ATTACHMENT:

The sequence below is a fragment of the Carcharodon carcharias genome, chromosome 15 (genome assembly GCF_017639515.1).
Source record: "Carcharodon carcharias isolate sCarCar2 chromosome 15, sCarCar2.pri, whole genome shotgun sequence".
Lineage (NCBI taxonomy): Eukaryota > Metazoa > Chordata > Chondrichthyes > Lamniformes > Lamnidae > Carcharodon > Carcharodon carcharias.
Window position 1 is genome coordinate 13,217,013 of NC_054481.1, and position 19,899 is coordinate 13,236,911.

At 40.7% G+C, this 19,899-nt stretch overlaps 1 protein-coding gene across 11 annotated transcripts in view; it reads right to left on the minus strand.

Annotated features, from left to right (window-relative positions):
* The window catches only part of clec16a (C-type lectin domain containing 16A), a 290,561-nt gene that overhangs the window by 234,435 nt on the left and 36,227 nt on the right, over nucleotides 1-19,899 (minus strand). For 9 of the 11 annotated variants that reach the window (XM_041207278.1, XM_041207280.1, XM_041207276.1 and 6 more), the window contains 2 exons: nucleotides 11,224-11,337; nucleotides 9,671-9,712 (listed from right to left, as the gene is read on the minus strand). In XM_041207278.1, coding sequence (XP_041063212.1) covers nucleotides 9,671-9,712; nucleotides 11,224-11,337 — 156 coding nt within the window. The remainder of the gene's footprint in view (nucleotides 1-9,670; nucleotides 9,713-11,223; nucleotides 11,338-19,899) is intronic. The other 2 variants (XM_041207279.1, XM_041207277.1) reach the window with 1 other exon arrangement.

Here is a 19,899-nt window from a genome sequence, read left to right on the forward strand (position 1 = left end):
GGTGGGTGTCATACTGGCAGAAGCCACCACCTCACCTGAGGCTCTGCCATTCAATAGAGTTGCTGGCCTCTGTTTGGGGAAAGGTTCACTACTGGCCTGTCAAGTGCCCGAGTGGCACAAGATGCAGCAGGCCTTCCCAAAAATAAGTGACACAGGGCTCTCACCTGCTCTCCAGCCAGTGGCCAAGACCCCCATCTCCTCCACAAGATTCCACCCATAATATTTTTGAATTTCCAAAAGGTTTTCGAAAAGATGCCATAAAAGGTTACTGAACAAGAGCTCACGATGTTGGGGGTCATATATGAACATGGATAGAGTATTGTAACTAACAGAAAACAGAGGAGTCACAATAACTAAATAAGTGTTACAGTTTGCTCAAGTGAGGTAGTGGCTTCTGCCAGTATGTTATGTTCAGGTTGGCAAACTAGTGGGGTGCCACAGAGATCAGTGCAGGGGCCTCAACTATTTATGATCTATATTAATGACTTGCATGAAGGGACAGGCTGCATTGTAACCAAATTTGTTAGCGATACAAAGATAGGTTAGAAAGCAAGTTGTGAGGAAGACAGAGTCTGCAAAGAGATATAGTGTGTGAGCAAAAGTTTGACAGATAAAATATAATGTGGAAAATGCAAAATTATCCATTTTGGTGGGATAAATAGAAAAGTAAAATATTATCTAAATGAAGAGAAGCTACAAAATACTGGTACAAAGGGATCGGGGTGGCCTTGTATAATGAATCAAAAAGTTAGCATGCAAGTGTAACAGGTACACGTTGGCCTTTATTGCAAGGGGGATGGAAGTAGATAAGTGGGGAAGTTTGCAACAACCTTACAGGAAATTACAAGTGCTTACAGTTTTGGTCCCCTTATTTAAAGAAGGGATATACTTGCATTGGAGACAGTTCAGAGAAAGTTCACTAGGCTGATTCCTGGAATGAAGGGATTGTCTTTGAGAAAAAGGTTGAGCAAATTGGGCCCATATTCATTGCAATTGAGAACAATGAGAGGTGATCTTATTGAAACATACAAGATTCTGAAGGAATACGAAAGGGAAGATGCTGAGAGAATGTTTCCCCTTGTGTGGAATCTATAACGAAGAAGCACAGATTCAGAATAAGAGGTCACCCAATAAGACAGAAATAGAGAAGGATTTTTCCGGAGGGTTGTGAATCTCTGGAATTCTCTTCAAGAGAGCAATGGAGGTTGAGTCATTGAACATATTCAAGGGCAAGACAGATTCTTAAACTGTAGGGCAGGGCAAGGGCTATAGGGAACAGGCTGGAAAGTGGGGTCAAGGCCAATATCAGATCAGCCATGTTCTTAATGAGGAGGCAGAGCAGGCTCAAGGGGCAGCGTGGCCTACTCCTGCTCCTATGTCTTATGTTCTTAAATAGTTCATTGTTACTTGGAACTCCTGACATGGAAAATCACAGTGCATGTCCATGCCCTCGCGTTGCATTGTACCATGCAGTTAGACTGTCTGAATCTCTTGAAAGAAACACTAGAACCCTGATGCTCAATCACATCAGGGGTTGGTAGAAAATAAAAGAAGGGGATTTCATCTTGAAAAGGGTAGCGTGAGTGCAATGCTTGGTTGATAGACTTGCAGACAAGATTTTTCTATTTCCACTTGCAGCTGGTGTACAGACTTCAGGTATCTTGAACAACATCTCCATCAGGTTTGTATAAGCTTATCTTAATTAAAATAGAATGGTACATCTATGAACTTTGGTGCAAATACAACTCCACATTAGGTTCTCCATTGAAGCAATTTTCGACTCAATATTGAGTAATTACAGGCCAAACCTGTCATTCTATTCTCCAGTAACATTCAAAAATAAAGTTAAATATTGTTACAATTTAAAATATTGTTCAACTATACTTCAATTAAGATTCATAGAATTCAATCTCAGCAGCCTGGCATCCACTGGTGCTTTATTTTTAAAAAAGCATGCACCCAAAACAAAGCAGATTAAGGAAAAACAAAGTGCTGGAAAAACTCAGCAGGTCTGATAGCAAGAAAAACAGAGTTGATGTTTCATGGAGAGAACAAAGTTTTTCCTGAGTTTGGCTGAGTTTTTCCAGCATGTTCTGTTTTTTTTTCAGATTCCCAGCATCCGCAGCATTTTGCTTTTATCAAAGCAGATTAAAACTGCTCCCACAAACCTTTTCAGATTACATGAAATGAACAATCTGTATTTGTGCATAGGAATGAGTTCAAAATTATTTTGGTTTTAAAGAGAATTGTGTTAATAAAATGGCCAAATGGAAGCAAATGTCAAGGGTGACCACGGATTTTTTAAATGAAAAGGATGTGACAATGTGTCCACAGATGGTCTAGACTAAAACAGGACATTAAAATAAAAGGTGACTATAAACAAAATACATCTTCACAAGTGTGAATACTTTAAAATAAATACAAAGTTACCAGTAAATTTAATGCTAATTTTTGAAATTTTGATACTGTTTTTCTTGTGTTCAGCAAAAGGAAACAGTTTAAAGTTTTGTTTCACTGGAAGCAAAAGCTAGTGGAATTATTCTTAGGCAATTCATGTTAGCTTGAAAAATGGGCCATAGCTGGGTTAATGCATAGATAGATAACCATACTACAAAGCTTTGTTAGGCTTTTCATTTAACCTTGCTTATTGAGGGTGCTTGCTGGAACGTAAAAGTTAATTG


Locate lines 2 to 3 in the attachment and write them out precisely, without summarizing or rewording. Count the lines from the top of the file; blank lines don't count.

Source record: "Carcharodon carcharias isolate sCarCar2 chromosome 15, sCarCar2.pri, whole genome shotgun sequence".
Lineage (NCBI taxonomy): Eukaryota > Metazoa > Chordata > Chondrichthyes > Lamniformes > Lamnidae > Carcharodon > Carcharodon carcharias.